Retirement planning then, and now
There was a time when planning for retirement was relatively straight-forward. A person simply worked at a job until age 65 and then retired to live off pension plans and Social Security benefits. This was the reward for years of hard work with one employer and paying into a dependable government-sponsored retirement fund.
Life has changed
Much has changed in terms of retirement planning and benefits. Years ago, life expectancy for most seniors was much lower than it is today. Today, people are living longer, which is good news. On the other hand, retiring at age 65 isn’t always financially feasible with people living to age 90 or longer. As life expectancies increase, it becomes more difficult to acquire adequate funds for a comfortable retirement.
Jobs have changed
Today, most people change jobs or careers several times during their working years. In many of these jobs, pension benefits do not exist. To compound the problem, Social Security benefits have not kept up with cost of living increases, and most people cannot live comfortably on them today.
Health care has changed
The problem becomes overwhelming when you add health care costs to the mix. Health care costs, especially for older people, tend to be uncertain even as they continue to rise. Because of this, the future support of many elderly individuals is in question.
Have you started to think about your retirement?
With all these retirement issues facing every person in the United States, it would seem reasonable that we would find alternatives to existing retirement plans and begin saving money for our retirement years. Planning ahead makes sense, but a lot of people are at a loss when it comes to taking action.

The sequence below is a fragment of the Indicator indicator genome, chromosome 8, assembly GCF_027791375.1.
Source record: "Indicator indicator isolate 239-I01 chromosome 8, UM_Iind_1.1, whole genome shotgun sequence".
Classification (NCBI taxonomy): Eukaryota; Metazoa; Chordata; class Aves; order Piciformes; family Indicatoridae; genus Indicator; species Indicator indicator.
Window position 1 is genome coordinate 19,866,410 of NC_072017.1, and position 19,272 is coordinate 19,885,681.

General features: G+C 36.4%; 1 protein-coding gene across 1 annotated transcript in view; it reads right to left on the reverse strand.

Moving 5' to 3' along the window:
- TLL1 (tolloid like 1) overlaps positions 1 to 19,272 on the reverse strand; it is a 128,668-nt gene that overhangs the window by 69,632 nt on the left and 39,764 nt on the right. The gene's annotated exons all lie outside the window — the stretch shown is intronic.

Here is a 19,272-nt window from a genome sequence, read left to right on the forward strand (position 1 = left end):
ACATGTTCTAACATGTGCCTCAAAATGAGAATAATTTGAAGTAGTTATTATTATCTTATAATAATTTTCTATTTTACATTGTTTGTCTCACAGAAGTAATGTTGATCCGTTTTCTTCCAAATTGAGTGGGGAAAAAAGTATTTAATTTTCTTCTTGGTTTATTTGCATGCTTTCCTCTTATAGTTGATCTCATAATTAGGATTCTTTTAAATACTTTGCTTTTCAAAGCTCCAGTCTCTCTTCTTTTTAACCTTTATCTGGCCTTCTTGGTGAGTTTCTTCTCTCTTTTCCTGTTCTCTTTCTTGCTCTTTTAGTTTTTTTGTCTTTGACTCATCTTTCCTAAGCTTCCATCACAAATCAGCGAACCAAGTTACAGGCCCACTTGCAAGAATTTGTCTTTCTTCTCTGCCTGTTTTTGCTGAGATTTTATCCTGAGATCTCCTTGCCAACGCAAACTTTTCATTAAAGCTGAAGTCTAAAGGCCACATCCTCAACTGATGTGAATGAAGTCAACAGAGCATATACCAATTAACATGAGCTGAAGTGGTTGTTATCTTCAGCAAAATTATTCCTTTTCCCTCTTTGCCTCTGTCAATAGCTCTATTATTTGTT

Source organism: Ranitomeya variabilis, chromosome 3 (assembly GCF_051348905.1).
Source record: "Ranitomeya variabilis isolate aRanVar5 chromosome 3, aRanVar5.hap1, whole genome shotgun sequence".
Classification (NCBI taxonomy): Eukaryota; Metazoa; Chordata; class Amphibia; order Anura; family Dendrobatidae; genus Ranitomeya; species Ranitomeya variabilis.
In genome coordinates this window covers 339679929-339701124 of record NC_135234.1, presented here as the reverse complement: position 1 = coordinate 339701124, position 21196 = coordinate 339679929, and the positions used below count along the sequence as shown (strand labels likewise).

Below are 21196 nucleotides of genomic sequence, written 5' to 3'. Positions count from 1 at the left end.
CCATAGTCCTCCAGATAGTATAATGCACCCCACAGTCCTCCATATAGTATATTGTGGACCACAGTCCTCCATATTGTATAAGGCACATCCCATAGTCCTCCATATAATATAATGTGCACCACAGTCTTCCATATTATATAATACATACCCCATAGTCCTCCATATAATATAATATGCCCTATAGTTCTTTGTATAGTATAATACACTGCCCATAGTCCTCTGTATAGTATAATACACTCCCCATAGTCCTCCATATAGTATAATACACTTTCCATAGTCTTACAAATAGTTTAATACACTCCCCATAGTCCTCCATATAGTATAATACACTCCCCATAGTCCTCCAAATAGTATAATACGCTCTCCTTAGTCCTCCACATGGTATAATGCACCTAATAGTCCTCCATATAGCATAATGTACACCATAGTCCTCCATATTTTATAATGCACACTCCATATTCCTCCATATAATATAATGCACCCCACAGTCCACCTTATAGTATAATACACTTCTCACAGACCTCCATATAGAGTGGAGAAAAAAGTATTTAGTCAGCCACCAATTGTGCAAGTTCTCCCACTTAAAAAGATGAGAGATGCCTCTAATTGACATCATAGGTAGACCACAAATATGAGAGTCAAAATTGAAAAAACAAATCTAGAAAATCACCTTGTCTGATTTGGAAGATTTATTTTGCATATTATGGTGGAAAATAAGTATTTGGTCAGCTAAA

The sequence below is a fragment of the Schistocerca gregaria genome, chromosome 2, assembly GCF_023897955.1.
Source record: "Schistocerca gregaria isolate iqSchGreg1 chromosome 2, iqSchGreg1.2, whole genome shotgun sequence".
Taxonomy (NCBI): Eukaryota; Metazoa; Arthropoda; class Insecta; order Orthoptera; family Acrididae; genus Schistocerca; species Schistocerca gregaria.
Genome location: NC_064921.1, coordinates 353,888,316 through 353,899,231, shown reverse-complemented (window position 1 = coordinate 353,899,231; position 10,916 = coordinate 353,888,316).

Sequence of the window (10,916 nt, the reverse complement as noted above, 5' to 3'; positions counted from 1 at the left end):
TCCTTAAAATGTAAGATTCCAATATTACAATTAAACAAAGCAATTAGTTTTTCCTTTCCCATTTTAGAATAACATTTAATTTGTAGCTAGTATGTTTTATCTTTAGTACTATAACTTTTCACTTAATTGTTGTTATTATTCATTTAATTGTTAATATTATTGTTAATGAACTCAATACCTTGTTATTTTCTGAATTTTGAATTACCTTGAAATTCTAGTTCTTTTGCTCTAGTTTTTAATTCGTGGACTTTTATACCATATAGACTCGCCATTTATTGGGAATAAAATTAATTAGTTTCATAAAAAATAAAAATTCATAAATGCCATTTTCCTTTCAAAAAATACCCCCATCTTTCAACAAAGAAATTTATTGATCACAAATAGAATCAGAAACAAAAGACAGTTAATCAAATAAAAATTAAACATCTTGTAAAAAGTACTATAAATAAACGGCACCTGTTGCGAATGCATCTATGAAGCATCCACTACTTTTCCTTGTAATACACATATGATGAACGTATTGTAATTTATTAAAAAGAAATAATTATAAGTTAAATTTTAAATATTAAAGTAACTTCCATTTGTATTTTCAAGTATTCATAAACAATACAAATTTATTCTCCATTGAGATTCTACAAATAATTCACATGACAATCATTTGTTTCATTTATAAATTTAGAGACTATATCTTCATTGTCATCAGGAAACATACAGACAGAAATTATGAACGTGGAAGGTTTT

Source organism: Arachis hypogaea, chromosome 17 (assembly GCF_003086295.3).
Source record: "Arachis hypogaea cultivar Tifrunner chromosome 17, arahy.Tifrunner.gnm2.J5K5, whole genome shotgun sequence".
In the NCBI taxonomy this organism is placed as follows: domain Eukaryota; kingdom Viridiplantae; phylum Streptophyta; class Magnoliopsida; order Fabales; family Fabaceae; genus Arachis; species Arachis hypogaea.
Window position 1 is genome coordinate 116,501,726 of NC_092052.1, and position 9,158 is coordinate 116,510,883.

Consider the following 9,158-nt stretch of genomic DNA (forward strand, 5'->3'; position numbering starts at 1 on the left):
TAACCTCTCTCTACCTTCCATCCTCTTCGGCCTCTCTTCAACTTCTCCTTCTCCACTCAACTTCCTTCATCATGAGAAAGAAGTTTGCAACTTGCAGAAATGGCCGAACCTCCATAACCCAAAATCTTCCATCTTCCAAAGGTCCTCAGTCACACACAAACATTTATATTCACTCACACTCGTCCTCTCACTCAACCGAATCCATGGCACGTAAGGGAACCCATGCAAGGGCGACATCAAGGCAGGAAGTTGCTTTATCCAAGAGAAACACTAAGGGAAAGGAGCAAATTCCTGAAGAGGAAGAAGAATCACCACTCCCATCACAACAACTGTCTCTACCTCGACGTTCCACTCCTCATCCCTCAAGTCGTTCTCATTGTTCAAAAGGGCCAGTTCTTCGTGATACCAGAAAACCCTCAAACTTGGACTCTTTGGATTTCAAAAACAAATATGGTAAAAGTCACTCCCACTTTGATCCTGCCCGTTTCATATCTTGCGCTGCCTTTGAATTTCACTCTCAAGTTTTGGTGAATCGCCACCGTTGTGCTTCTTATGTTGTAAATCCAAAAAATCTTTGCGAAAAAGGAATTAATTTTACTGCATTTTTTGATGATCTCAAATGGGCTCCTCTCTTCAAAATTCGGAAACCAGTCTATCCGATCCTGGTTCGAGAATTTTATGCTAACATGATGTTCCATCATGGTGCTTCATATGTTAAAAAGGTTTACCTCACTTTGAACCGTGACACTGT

Plan for the worst, hope for the best
Experts agree that everyone should begin their retirement planning by assuming the absolute worst-case scenario. We should assume that Social Security benefits will not be available or, at least that they will not be sufficient to support us. Also, we should assume that medical care will create a significant financial burden. No one hopes that these worst-case scenarios will materialize, but we should plan as though they will so that we are prepared. In the unlikely case that they assumptions don’t materialize, we’ll have more than enough money to live on, and what could be wrong with having a little extra to do the things you’d like to do?
Plan for a comfortable retirement
Here are a few suggestions for insuring that your retirement is a comfortable one:
Start an emergency fund. Save as much as possible or, at the very least, have six months of living expenses in a savings account earmarked for emergencies. If you’re like a lot of people today, your living expenses may exceed your wages or salary and you may have to rely on payday loans or credit cards to get through a month. When you figure out how much you need to save and set aside, consider your actual living expenses and not just your income.
When available, participate in your employer’s retirement plan. If you don’t have a retirement plan at work, invest in an Individual Retirement Account, (IRA). Sometimes employers will match a portion of the contributions you make.
Set financial goals and stick to them. Many people dream of sending their children to college, retiring early, and traveling the world. The reality is, however, that these things will not happen without proper planning. Taking the time to sit down and seriously assess the financial backing that will be needed to support these goals, and then creating a plan to invest and grow money over time is the only way to make dreams like these come true.
Start planning now!
Almost everyone who lives long enough will eventually have to retire from working. Some people look forward to retirement, while others dread it, fearing that they won’t be able to survive. The sooner you start to think about and prepare for retirement, the better off you will be. Retirement planning is not just for the elderly. The more time you have to plan and the more time you have to save, the more you’ll look forward to the day you retire, so the best time to start planning is right now.